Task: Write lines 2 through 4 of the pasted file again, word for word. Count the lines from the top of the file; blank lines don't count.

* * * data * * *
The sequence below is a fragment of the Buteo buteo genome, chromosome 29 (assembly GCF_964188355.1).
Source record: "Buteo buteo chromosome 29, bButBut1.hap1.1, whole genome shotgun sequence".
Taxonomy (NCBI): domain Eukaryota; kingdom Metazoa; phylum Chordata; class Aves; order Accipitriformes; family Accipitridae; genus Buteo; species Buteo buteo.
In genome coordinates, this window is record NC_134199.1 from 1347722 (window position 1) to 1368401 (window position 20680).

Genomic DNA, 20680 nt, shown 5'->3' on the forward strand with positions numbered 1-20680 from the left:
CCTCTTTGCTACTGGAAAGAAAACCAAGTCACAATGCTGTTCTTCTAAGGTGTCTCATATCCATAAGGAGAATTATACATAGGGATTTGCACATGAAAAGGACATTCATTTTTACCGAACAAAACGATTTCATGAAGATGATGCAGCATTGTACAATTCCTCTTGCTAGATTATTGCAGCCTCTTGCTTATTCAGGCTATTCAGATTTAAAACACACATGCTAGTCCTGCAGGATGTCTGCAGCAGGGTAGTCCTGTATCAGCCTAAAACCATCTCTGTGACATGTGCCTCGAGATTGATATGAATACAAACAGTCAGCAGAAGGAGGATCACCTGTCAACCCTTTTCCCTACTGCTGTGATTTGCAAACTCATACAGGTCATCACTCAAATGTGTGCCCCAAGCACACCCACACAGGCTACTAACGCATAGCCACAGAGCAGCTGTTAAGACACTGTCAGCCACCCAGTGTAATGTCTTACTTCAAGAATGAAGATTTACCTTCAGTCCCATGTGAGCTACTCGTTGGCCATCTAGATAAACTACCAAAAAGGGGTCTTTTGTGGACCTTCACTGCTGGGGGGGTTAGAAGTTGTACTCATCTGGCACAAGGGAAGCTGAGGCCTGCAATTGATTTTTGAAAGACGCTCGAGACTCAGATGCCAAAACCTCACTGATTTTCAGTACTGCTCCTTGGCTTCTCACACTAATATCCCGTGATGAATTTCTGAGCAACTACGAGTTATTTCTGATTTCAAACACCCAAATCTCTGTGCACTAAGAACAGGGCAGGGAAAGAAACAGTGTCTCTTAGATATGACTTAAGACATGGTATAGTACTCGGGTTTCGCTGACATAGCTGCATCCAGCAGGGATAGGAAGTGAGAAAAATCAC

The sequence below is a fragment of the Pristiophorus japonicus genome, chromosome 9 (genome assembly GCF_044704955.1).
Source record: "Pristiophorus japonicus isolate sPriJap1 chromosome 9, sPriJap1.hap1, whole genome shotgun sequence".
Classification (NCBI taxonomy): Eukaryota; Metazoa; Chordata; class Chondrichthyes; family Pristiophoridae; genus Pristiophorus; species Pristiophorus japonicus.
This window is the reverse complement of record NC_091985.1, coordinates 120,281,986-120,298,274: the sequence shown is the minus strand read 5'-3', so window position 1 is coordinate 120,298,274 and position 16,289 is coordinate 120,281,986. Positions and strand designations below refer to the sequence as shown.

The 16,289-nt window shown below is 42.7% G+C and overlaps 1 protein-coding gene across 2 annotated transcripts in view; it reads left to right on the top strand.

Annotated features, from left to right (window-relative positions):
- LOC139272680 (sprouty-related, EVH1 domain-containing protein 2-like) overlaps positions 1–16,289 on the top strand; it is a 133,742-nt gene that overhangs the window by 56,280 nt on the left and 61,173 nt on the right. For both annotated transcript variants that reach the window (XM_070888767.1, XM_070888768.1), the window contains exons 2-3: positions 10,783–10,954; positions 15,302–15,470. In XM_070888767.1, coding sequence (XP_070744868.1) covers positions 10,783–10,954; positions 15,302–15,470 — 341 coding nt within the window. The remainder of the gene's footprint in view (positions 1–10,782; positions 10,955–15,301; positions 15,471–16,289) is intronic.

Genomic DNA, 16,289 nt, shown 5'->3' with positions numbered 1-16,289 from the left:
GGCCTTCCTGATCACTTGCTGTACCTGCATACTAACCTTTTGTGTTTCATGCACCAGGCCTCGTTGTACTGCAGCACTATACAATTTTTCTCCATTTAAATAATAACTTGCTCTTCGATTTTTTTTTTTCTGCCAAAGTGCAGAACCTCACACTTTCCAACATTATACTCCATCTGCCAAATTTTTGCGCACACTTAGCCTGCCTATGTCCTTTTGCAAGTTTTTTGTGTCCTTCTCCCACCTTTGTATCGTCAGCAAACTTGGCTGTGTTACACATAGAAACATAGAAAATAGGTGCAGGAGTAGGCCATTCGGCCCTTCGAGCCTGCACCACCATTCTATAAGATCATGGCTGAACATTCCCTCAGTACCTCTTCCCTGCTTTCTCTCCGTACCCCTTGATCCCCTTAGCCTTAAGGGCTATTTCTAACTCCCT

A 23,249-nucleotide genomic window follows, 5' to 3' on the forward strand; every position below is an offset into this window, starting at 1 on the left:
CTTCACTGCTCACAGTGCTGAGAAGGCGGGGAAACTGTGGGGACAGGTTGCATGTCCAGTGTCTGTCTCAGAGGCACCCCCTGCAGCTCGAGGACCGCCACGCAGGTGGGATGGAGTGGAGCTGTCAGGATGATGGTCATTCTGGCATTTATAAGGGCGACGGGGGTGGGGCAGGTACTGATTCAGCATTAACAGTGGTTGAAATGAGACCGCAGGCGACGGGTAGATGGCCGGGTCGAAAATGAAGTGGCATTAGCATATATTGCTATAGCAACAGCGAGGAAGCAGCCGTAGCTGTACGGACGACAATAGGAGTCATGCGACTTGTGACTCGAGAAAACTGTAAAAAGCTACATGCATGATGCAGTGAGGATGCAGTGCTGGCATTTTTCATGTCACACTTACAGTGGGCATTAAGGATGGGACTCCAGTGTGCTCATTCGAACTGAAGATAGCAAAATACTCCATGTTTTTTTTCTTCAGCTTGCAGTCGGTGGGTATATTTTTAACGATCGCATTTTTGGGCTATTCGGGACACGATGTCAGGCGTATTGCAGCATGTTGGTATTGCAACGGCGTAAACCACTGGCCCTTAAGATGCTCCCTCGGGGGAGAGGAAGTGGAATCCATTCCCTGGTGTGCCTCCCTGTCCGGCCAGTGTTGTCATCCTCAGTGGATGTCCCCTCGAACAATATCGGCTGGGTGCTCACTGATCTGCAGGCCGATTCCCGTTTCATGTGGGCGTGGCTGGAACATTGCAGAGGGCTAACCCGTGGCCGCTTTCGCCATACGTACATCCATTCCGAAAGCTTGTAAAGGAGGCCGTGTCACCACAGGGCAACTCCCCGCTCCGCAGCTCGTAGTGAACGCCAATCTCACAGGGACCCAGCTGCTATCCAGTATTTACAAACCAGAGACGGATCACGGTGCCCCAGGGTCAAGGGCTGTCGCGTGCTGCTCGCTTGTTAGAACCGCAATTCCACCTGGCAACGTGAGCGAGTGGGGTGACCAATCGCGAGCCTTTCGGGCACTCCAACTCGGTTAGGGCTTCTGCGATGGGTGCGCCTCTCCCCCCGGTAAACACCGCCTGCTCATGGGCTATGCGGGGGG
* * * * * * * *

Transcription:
Source record: "Buteo buteo chromosome 29, bButBut1.hap1.1, whole genome shotgun sequence".
Taxonomy (NCBI): domain Eukaryota; kingdom Metazoa; phylum Chordata; class Aves; order Accipitriformes; family Accipitridae; genus Buteo; species Buteo buteo.
In genome coordinates, this window is record NC_134199.1 from 1347722 (window position 1) to 1368401 (window position 20680).